With the Pacific Coast League being such a loaded team of top prospects and former big leaguers, there were already a lot of people down by the dugout when I got there, making it difficult for me to get down to autographing level. But when Nick Franklin (the first player to emerge from the dugout) popped out . . . . :
. . . . I was able to (with a little help from fellow auto seekers) get him to sign a couple of cards for me.
Soon afterwards, tons of players began to flood out of the dugout, and items to get autographed were passing by me right and left. The next player I got to sign a few cards for me was Wednesday night’s All-Star game starting pitcher, Elih Villanueva. But autos from Franklin and Villanueva was all I was able to acquire before the game, as the ushers made us all go back to our assigned seats to clear out the aisle.
Before the derby got underway, the well known softball slugging long haul bombers, who have been known to hit softballs up to 500 feet, took to the field to show off their amazing hitting skills:
There were three total sluggers, each of which were impressive. Though I had seen the long haul bombers last season up in Seattle, they were just as good this time, slamming two total home runs onto the roof of a four story building, some 450+ feet away. But while they were great, the event that everyone came to see was the Triple-A home run derby, which began shortly after.
Despite losing Mike Hessman (the all-time International League home run leader) and Dan Johnson from the derby roster due to an injury to Hessman and a big league callup for Johnson, the lineup was still decent. Consisting of Francisco Pena, Matt Hague, Allan Dykstra, Jesus Aguilar, Mike Jacobs and Mikie Mahtook, there were sure to be a good amount of homers hit, and after the participants posed for a group photo down around home plate . . . . :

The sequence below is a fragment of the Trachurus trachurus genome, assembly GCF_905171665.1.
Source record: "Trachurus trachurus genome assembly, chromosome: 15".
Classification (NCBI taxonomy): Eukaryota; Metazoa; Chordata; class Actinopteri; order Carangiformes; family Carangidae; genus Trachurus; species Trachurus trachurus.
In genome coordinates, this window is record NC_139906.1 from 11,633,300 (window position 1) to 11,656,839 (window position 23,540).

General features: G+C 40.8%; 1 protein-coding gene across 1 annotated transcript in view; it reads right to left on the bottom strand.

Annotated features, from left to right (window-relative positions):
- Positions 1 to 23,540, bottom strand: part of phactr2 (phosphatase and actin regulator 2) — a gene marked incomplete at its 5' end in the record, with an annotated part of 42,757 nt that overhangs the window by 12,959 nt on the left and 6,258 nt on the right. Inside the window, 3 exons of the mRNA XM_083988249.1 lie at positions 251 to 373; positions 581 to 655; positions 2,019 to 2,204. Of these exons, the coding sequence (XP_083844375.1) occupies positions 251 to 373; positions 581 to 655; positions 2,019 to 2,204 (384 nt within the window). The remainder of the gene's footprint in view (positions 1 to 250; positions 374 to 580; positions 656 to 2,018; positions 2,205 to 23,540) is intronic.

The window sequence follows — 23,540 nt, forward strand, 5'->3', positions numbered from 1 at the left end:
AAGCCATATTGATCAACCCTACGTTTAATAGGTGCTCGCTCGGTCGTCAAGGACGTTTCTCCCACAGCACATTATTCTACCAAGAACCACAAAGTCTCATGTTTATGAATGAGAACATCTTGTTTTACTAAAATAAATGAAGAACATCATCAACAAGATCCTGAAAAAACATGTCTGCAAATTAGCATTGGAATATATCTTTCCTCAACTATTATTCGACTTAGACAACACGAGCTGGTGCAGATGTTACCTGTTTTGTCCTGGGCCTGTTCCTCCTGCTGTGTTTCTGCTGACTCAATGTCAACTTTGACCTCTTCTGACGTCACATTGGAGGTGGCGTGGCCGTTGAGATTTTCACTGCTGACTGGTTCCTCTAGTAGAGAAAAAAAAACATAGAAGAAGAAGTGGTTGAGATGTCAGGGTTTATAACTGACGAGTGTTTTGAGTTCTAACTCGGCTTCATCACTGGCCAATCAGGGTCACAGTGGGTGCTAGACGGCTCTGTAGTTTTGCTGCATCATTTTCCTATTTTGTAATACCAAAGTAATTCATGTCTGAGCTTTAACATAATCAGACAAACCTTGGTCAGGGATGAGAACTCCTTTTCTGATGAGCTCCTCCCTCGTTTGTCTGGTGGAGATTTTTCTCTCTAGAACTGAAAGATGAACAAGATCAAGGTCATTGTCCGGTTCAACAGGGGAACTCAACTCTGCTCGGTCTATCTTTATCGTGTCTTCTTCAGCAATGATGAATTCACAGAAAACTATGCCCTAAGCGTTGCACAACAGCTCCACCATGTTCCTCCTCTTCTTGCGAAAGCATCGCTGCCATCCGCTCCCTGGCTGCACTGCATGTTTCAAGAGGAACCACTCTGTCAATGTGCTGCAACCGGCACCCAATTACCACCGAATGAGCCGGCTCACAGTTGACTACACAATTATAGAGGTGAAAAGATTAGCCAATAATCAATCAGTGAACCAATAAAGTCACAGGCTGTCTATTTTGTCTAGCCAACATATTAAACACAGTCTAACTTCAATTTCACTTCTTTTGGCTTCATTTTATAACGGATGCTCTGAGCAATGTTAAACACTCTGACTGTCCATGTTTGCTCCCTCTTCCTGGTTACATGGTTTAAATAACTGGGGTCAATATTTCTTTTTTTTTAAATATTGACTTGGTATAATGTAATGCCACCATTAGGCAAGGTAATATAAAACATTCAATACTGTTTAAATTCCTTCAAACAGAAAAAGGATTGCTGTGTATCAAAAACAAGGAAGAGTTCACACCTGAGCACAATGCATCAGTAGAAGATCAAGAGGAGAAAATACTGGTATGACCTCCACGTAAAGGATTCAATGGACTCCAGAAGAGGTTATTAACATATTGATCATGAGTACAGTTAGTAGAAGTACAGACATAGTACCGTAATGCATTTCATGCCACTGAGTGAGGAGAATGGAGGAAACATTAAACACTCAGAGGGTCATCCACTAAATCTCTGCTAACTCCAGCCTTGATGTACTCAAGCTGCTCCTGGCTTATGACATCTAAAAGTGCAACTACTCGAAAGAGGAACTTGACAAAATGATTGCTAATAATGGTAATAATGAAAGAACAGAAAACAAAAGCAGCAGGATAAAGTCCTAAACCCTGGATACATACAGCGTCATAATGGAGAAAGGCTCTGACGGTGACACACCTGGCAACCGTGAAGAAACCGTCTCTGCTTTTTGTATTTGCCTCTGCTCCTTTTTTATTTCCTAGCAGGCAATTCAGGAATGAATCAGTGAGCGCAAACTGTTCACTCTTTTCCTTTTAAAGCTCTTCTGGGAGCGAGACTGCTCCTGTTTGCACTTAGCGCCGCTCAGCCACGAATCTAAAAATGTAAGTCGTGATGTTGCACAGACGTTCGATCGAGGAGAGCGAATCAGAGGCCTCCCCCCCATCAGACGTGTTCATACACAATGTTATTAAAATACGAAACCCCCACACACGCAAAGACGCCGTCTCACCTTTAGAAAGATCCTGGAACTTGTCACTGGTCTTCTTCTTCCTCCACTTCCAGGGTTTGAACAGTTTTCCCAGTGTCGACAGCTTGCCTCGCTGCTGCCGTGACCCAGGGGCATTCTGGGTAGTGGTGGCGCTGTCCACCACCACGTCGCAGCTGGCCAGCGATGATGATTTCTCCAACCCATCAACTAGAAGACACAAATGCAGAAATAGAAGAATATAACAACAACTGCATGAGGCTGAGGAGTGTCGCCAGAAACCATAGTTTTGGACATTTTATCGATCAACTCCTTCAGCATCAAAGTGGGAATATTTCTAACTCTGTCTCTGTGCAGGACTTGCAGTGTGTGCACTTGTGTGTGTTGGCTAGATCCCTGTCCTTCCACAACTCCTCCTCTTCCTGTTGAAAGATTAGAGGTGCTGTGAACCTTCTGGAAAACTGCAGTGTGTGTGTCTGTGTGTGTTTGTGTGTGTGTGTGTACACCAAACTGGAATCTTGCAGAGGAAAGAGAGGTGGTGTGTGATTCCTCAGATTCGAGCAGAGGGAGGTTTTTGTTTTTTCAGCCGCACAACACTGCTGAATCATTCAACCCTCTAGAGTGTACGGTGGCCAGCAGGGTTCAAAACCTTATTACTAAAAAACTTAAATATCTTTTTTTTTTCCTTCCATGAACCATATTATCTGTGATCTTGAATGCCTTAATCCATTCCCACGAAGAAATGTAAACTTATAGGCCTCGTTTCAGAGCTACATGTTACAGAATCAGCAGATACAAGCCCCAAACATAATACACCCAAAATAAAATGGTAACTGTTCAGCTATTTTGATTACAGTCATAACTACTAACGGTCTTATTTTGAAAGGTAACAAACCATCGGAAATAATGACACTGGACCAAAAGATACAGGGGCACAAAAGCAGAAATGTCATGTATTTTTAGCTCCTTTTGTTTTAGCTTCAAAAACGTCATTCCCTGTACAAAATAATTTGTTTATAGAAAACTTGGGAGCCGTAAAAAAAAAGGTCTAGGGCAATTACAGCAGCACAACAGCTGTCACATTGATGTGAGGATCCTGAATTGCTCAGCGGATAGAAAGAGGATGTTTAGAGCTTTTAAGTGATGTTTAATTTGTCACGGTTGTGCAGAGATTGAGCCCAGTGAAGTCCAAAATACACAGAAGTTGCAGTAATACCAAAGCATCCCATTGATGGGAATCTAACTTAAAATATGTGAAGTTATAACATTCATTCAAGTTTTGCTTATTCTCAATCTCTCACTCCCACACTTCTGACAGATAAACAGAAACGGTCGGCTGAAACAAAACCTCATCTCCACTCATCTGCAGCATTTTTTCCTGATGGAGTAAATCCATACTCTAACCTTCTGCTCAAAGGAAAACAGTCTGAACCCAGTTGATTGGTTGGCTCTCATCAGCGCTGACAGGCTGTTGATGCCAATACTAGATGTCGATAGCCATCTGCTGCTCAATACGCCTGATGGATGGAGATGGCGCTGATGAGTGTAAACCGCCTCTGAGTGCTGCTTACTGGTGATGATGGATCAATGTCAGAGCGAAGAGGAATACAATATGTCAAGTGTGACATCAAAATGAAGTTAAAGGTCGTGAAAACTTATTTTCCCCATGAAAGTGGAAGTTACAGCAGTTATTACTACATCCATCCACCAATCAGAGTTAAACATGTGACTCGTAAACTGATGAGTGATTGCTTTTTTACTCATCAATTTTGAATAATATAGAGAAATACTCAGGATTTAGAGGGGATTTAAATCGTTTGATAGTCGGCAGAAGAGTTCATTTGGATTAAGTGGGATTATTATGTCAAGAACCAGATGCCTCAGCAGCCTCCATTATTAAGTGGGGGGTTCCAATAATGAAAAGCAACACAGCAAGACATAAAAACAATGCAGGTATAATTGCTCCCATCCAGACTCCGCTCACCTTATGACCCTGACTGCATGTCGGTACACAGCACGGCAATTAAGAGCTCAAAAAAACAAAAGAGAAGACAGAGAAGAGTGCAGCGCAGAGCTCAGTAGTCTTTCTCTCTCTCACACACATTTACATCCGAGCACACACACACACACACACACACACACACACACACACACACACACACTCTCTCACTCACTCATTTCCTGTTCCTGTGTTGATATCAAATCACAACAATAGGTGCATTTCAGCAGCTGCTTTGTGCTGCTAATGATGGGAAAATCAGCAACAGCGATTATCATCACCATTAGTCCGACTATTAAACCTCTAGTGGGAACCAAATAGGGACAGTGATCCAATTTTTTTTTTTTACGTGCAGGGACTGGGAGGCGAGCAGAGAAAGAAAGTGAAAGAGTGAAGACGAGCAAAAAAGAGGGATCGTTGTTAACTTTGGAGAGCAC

. . . . the derby got underway.
The famous bull sign (“hit bull, win steak”) down the left field line at the DBAP was originally predicted to play a big role in the derby, with the incentive to hit it being that if it was hit 15 times one lucky fan would take home $15,000. But unfortunately, the Bull was hit only once (everyone in attendance received a free steak taco as a result), with the low number of bull-hitting home runs coming thanks in part to a pair of zeros posted in the first round of the derby by Mike Jacobs and Mikie Mahtook — each of which were eliminated.
The second round of the derby saw a cut to four players, as well as a change in my location. For this round, I made my way out to the outfield, with the slight hope of catching a home run ball, but mainly with the reasoning to see a few batters take their turns from a different perspective:
A few balls were lofted in my general direction, but nothing came too terribly close. While I was in the outfield, Matt Hague and Jesus Aguilar posted rounds that didn’t hold up in the end (though Aguilar did nearly drill me with a foul ball, had it not have been for fans who knocked it down). Meaning, the final round of the derby was going to be between Francisco Pena and Allan Dykstra.